The battle for Misrata

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This story is based on a radio interview. Listen to the full interview.

Audio Transcript:

Lisa Mullins: I'm Lisa Mullins and this is The World. Eyewitnesses in Libya said today that rebels have taken control of a border crossing on Libya's western frontier with Tunisia. It was a rare victory for the rebels. Libyan government troops continue to pound the only rebel stronghold in the west, Misrata. Today, in Misrata, mortar fire killed at least 3 rebels and wounded 17, but they've been fighting back.
[sound of weapons firing]
That sound from a video that was sent to the BBC, which cannot be verified, but it appears to show rebels using heavy weapons to fire at government snipers. Misrata has been under siege by the forces of the Libyan leader, Muammar Ghaddafi for 7 weeks now. Hundreds of people have died. Dr. Hakim Zagute, who's a surgeon at the city's main hospital says the staff there has been overwhelmed.

Dr. Hakim Zagute : Imagine the surgeon when they start the surgery and in the middle of the work, and this is what happened to me, my [inaudible 0:57] says you have to finish now, stop now and we have to take your patient out, and have another one because it's more serious. It's very hard.

Mullins: That's Dr. Hakim Zague in Misrata. Ned Parker of the Los Angeles Times is there right now. Could you describe for us, Ned, how the events unfolded today from what you were able to witness?

Ned Parker: We've been spending time on the perimeters of what's called Tripoli Street, which is the main battlefield in the center of Misrata. It's a boulevard that cuts north and south dividing the city between east and west, and essentially under rebel fighter controls. But the reality is it's a no-man's land. There are snipers throughout the street, in buildings, with artillery, cluster bombs, RPGs, rifles. So there's a deafening cat and mouse game on the street which is once a thriving commercial boulevard, that included you know, fancy shops, coffee houses where you could get a cappuccino and espresso, but now it's a killing field. So the rebels, they do have some anti-aircraft guns, heavy machine guns, but they are definitely out manned by Gaddafi's forces. There fighters on Tripoli Street are sort of locked in now by the rebels, so in theory they should be running out of supplies, but the boundaries of the city are surrounded by Gaddafi's forces. So as long as Gaddafi's forces have sniper positions in tall buildings in the city on Tripoli Street, and surround the city from east to west, and can rain down heavy fire, in a war of attrition, you know, Misrata's man power is slowly going to be dwindled away.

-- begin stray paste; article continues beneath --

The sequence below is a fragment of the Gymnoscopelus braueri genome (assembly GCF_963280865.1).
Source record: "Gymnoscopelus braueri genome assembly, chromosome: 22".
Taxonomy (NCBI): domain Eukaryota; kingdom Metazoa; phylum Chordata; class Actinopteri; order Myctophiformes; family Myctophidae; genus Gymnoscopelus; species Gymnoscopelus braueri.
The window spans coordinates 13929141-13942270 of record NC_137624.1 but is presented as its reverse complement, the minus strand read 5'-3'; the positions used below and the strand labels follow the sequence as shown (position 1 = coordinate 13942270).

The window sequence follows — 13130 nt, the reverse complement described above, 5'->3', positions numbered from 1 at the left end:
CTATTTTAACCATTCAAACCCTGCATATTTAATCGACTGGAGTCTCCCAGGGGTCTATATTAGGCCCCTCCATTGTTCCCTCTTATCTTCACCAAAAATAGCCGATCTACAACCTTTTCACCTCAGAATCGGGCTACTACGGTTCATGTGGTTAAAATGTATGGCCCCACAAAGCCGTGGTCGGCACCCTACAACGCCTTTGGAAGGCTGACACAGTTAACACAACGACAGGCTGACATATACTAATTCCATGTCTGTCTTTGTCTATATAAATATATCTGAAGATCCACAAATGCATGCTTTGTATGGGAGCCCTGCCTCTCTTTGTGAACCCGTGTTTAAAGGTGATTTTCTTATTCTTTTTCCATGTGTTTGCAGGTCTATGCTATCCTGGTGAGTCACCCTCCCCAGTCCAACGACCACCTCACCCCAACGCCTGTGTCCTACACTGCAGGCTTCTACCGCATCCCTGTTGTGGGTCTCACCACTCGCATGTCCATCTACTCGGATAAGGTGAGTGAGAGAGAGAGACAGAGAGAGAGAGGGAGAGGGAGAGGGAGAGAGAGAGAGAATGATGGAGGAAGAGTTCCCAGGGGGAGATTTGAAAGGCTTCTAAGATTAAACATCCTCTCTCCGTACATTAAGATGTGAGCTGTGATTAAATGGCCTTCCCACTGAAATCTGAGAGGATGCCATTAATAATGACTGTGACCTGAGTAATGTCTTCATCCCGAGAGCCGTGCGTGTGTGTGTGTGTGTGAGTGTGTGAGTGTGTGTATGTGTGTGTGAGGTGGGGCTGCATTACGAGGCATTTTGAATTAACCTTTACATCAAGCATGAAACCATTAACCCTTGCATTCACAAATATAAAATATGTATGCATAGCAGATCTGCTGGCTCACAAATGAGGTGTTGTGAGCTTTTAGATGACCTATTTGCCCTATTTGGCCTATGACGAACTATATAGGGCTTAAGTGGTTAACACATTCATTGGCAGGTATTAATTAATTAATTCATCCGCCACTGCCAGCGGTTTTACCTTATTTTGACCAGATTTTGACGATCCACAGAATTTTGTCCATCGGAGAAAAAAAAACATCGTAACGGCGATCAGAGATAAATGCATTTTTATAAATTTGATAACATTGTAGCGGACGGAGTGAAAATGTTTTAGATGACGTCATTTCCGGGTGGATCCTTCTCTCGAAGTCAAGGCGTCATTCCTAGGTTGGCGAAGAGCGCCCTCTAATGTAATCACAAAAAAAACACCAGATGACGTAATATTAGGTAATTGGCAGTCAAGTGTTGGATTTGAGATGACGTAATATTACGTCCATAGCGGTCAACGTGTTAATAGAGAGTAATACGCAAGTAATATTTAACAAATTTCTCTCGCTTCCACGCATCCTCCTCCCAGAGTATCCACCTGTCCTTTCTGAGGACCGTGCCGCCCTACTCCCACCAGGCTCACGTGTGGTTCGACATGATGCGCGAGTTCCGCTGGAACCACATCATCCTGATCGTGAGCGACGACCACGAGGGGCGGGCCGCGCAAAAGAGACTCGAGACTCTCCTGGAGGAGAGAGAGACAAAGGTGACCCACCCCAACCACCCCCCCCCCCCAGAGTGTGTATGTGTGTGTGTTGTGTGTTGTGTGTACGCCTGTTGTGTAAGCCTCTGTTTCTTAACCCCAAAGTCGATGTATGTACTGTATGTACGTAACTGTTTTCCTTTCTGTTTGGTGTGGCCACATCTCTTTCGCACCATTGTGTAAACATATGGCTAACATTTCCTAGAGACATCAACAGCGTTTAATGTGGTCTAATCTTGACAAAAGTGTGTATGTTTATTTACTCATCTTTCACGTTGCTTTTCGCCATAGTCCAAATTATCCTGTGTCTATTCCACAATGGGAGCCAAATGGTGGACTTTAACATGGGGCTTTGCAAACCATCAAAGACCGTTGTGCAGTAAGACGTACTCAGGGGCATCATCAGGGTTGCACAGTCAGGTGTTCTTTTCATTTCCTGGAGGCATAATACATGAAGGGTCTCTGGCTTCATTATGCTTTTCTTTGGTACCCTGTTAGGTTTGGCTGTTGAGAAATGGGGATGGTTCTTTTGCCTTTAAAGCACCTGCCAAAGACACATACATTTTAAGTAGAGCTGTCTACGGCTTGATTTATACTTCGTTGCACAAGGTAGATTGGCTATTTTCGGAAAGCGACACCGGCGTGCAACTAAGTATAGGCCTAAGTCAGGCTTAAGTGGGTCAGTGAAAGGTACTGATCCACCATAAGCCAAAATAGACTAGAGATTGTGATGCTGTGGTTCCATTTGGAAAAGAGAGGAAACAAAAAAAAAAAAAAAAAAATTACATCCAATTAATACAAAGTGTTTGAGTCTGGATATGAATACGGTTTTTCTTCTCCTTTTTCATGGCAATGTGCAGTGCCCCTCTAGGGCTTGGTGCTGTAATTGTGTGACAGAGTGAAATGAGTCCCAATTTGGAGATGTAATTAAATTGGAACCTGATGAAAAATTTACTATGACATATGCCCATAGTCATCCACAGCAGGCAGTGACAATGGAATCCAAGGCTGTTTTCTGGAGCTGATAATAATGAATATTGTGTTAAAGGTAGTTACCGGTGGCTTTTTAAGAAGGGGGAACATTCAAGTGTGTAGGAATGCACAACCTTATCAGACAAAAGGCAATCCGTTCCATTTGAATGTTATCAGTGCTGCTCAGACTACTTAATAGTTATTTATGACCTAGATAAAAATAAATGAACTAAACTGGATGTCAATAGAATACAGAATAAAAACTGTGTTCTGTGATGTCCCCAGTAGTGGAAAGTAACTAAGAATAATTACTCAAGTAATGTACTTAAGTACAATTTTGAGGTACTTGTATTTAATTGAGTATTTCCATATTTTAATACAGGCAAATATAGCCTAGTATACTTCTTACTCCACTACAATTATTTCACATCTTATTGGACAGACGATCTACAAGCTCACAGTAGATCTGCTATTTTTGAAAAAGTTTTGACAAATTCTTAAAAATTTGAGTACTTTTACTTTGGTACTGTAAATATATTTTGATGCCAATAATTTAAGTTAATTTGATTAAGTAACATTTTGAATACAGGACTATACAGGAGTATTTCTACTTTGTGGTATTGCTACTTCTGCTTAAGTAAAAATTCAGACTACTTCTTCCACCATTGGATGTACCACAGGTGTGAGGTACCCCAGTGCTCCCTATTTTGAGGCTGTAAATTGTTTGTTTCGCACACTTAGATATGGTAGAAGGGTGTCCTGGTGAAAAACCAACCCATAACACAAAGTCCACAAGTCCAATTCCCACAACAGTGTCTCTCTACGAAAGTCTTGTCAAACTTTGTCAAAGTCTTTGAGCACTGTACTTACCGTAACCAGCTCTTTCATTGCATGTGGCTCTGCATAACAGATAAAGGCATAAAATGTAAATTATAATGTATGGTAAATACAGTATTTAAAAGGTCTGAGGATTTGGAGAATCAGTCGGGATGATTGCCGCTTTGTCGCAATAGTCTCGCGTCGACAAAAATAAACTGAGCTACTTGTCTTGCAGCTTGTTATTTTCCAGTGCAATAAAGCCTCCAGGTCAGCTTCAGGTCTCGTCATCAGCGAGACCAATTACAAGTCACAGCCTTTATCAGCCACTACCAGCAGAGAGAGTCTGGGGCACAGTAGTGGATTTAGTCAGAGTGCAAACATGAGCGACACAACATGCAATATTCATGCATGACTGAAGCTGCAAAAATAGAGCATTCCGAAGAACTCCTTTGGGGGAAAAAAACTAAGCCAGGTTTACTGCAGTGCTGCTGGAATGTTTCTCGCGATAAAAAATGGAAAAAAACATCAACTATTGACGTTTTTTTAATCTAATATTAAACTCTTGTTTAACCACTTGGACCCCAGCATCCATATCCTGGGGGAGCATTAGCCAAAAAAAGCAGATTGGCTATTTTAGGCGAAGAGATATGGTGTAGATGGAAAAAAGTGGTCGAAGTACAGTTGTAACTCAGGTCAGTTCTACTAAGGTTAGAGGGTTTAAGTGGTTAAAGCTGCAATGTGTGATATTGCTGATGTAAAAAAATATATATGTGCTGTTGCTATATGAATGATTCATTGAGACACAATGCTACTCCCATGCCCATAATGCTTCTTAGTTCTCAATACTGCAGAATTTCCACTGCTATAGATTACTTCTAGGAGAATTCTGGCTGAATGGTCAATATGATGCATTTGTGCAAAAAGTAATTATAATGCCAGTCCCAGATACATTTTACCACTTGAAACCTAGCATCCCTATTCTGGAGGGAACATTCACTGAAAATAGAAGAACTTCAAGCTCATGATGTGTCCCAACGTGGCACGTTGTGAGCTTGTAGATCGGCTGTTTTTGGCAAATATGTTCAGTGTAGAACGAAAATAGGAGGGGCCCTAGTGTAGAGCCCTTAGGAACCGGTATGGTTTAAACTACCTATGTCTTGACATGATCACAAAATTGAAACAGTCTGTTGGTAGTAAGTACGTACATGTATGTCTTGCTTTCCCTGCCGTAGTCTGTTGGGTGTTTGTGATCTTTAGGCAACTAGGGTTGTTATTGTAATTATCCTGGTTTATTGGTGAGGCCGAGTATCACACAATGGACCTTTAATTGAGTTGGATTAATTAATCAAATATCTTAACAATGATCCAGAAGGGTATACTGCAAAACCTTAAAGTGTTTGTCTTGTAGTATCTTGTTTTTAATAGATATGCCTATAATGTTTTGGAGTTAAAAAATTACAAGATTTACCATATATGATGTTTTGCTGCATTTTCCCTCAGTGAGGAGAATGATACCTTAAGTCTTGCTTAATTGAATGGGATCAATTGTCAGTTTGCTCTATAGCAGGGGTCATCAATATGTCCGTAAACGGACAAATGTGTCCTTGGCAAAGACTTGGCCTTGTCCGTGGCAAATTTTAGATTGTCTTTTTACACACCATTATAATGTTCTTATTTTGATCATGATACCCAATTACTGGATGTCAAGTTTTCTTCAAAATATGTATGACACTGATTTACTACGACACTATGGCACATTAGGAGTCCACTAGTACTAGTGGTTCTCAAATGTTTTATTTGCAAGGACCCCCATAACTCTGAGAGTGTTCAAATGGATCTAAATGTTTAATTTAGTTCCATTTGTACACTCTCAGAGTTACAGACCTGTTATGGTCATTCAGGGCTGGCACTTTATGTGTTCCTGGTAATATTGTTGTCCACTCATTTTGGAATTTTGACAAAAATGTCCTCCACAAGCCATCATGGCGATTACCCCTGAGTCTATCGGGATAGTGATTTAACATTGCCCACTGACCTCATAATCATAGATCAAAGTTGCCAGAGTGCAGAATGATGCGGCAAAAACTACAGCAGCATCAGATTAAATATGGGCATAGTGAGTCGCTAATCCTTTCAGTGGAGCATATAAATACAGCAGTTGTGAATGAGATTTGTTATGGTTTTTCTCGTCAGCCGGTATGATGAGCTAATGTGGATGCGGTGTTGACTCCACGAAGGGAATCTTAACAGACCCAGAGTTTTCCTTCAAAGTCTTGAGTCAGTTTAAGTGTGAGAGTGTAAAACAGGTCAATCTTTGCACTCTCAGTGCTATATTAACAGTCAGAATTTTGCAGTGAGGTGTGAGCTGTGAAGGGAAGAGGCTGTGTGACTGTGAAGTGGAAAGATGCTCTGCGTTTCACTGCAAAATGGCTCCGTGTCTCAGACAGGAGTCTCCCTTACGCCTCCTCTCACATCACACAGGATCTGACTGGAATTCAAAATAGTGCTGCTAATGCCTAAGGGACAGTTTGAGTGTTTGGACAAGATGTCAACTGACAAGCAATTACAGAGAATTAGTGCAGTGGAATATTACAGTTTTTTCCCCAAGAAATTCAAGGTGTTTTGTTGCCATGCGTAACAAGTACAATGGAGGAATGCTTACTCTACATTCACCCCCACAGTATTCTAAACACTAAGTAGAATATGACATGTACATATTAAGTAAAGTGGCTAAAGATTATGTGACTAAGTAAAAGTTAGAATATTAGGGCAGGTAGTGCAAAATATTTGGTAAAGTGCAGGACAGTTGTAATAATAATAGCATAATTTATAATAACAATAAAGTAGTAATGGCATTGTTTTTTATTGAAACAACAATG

Mullins: Why is Misrata itself so important to the rebels?

Parker: Misrata is a major rebel held city in western Libya. It stands between Tripoli and Gaddafi's hometown of Sirt. It also stands on the major coastal highway that connects Tripoli and Sirt, and it is the third largest city in Libya. So it prevents supply lines from having a clear path between the two other cities. It forces Gaddafi to do a huge loop through the center of the country. You know, if he loses Misrata it's possible it could help bring him down. If he can't hold the [inaudible 3:24] major city on the coast, it could perhaps still encourage others to continue their fight.

Mullins: The government of Gaddafi you're saying, it's forces will unleash hell if NATO gets into Misrata. Where is NATO now and are there any plans for it to enter the city?

Parker: Well, I think the people of Misrata want NATO to enter. They feel that without NATO they have no chance to win because Gaddafi has superior artillery fire, rocket fire, mortars, you know, heavy machine guns. So without NATO coming in they feel that they cannot win.

Mullins: Speaking to us from Misrata, Ned Parker of the Los Angeles Times. Thank you, stay safe. Thanks again.

Parker: Thank you. Take care.